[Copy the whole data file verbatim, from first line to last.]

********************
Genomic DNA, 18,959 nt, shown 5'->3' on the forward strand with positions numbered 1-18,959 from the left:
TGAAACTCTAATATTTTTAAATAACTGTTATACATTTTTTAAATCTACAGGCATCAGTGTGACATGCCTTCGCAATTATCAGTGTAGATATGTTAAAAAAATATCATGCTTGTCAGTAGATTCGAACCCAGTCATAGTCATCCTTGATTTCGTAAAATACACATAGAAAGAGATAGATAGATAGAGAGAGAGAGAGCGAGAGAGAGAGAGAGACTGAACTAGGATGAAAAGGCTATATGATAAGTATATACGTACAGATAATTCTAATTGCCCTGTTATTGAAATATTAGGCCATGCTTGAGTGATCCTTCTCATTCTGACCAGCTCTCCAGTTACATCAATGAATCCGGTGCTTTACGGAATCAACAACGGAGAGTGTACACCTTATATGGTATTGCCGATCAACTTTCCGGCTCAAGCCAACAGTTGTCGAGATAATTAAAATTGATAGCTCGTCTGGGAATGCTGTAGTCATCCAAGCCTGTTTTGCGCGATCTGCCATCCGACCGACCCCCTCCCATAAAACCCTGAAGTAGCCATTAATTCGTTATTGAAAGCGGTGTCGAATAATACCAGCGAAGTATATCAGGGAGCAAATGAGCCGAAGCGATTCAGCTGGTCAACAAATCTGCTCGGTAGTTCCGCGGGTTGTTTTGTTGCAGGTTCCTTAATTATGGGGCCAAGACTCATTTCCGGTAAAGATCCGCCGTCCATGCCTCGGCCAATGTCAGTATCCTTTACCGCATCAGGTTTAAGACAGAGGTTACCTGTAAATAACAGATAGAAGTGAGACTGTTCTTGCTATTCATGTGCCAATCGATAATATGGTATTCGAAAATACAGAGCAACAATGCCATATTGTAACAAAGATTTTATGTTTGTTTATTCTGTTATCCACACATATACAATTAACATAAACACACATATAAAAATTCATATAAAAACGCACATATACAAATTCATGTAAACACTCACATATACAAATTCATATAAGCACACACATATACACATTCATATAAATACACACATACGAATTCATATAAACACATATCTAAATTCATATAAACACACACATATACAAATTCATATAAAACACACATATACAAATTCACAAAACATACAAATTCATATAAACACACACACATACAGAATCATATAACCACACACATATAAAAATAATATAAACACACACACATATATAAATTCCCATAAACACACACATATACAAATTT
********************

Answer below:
Genomic DNA, 18,959 nt, shown 5'->3' on the forward strand with positions numbered 1-18,959 from the left:
TGAAACTCTAATATTTTTAAATAACTGTTATACATTTTTTAAATCTACAGGCATCAGTGTGACATGCCTTCGCAATTATCAGTGTAGATATGTTAAAAAAATATCATGCTTGTCAGTAGATTCGAACCCAGTCATAGTCATCCTTGATTTCGTAAAATACACATAGAAAGAGATAGATAGATAGAGAGAGAGAGAGCGAGAGAGAGAGAGAGACTGAACTAGGATGAAAAGGCTATATGATAAGTATATACGTACAGATAATTCTAATTGCCCTGTTATTGAAATATTAGGCCATGCTTGAGTGATCCTTCTCATTCTGACCAGCTCTCCAGTTACATCAATGAATCCGGTGCTTTACGGAATCAACAACGGAGAGTGTACACCTTATATGGTATTGCCGATCAACTTTCCGGCTCAAGCCAACAGTTGTCGAGATAATTAAAATTGATAGCTCGTCTGGGAATGCTGTAGTCATCCAAGCCTGTTTTGCGCGATCTGCCATCCGACCGACCCCCTCCCATAAAACCCTGAAGTAGCCATTAATTCGTTATTGAAAGCGGTGTCGAATAATACCAGCGAAGTATATCAGGGAGCAAATGAGCCGAAGCGATTCAGCTGGTCAACAAATCTGCTCGGTAGTTCCGCGGGTTGTTTTGTTGCAGGTTCCTTAATTATGGGGCCAAGACTCATTTCCGGTAAAGATCCGCCGTCCATGCCTCGGCCAATGTCAGTATCCTTTACCGCATCAGGTTTAAGACAGAGGTTACCTGTAAATAACAGATAGAAGTGAGACTGTTCTTGCTATTCATGTGCCAATCGATAATATGGTATTCGAAAATACAGAGCAACAATGCCATATTGTAACAAAGATTTTATGTTTGTTTATTCTGTTATCCACACATATACAATTAACATAAACACACATATAAAAATTCATATAAAAACGCACATATACAAATTCATGTAAACACTCACATATACAAATTCATATAAGCACACACATATACACATTCATATAAATACACACATACGAATTCATATAAACACATATCTAAATTCATATAAACACACACATATACAAATTCATATAAAACACACATATACAAATTCACAAAACATACAAATTCATATAAACACACACACATACAGAATCATATAACCACACACATATAAAAATAATATAAACACACACACATATATAAATTCCCATAAACACACACATATACAAATTT